When Jim Crowley was a young boy, he and his family moved from Chicago to Denver so that his father could be treated for tuberculosis, then known as consumption. But the treatments didn’t prevent Jeremiah Crowley’s death. Agnes Crowley took her two young sons and moved back to her hometown of Green Bay, Wis.
There, however, Jim Crowley did not lack for father figures. Part of his grandmother’s household was his Uncle Jack Sweeney, who became Green Bay’s fire chief. He was called
“Wisconsin’s strongest man” after he rescued a motorist by lifting the car that had flipped over and pinned him down.
At Green Bay East High School, young Jim fell under the tutelage of another larger-than-life figure, a local fellow named Earl “Curly” Lambeau, the school’s football coach. Lambeau had gone off in 1918 to play fullback for Notre Dame in Knute Rockne’s first year as head coach, alongside backfield mate George Gipp. Returning to Green Bay, Lambeau was involved in the local eleven which was supported by the Indian Packing Co. and became the Green Bay Packers.
At Notre Dame, Crowley (second from right in the famous photo) would play for the ultimate father figure – Rockne himself. The two had a banter unusual for coach and player. “Crowley, you look like a tester at an alarm-clock factory,” Rockne quipped, giving the star his “Sleepy Jim” nickname. Of course, once the ball was snapped, Crowley sprang to life, and became a versatile, vital piece of the backfield that became the famous Four Horsemen.
In 1924, they rolled to a perfect 10-0 season, finishing with a 27-10 victory over Pop Warner’s Stanford team in the Rose Bowl, securing Notre Dame’s first consensus national championship.
Crowley then played briefly for the Packers and a couple of other early pro teams, but like so many of Rockne’s players, his future was in coaching.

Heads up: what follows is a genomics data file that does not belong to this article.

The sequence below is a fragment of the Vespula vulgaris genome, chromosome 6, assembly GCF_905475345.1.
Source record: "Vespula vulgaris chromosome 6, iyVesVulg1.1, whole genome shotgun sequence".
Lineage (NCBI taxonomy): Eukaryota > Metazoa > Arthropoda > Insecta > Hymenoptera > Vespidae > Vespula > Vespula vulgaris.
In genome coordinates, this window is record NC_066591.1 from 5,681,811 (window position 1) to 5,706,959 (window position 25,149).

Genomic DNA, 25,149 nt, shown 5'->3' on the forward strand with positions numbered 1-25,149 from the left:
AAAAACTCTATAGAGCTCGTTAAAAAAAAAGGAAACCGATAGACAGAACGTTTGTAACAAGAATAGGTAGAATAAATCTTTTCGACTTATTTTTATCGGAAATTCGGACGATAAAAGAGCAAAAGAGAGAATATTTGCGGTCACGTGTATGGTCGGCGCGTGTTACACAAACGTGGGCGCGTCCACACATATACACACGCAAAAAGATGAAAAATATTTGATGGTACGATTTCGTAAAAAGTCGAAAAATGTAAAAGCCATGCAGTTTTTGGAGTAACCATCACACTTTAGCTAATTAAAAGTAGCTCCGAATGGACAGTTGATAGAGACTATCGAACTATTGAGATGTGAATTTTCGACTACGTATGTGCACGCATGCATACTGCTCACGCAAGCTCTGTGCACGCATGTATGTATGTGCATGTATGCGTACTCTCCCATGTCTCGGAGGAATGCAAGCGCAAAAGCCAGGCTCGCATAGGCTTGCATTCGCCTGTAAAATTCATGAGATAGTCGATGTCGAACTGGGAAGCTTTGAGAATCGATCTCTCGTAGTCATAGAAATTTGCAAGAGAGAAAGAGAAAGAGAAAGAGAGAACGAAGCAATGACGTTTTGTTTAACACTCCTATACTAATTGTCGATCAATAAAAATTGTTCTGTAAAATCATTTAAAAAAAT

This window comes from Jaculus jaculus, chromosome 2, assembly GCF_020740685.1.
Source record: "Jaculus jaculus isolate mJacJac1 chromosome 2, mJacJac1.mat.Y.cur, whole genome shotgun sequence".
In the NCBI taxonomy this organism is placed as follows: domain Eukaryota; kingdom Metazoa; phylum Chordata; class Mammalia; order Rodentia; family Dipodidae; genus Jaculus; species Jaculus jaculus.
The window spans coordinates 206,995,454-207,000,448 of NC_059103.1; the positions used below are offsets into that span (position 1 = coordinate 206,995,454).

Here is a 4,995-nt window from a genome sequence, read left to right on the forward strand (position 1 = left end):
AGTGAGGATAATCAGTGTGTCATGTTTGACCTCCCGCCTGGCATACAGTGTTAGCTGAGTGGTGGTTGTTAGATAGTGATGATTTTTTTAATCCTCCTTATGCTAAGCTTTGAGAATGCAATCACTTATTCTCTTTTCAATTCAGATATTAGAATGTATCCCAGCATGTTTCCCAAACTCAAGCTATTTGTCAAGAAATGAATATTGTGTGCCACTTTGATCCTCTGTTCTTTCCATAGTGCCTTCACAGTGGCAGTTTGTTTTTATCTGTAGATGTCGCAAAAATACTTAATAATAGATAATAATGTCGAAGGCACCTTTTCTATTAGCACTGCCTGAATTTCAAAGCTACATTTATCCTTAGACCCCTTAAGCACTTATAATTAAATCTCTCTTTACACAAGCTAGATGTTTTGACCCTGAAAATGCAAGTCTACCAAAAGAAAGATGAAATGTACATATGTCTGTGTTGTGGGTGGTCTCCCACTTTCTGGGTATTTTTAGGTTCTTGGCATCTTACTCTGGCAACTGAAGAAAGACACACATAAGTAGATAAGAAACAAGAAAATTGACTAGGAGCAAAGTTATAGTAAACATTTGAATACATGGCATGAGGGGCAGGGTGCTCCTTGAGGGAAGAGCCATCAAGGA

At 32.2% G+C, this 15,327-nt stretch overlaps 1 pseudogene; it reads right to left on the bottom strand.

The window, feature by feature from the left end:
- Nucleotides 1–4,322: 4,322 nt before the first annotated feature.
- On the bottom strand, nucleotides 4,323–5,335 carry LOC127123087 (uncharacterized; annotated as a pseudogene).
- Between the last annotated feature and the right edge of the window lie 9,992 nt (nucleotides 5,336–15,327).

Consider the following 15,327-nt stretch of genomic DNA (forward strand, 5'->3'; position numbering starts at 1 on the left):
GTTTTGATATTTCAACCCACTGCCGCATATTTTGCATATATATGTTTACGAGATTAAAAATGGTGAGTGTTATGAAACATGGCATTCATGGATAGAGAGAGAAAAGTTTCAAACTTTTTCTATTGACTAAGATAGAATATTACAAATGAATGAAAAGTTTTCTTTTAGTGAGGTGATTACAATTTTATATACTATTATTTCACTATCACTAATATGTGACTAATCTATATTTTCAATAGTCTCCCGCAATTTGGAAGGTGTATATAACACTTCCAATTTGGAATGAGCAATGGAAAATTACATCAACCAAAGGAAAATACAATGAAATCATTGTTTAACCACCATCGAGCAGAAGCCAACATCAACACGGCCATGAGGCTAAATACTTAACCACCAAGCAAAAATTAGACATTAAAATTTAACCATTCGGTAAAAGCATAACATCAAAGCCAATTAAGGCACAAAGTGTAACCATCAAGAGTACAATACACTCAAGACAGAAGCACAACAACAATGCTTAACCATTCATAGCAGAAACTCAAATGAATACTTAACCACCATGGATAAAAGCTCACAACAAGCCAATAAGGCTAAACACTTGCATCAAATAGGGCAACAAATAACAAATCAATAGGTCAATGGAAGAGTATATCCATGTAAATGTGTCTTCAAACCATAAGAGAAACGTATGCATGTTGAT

He guided Michigan Agricultural in 1929-32, then hit the big-time in New York City as head coach at Fordham (1933-41), where he led the Rams to consistent Top 20 rankings and trips to the Cotton and Sugar bowls. At Fordham, he coached the “Seven Blocks of Granite” which included one Vincent T. Lombardi. Crowley’s football life thus intersected with three of the greatest names in the sport’s history – Lambeau, Rockne and Lombardi.
In 1944, Crowley became the first commissioner of a new professional football league, the All-America Football Conference. The league kicked off in 1946 and quickly became a formidable rival to the National Football League, whose commissioner at the time was Crowley’s friend and fellow Horseman Elmer Layden. Crowley would also coach a team in the new league, the Chicago Rockets.
After coaching, Crowley moved to Scranton, Pa., where he was involved in TV sports and was named chairman of the Pennsylvania State Athletic Commission. He lived out his years in Scranton, and was the longest-living of the Four Horsemen, dying in 1986 at age 83.
Just last month, Scranton honored its adopted son with a monument at a park that had previously been named for Crowley. At the unveiling, bands and bagpipes played, and speeches were made. His family is justifiably proud of the honor that will tell Crowley’s story to park visitors for years to come.
“Growing up, he was just Gramps to us,” said grandson Jim Crowley III. “He didn’t make a big deal of his accomplishments.
"We had a lot of friends here for 33 years who were gracious because of his position, his stature in life," Crowley III said. "He was more interested in having a beer at (a local establishment) and hearing about your life, rather than talking about his life.”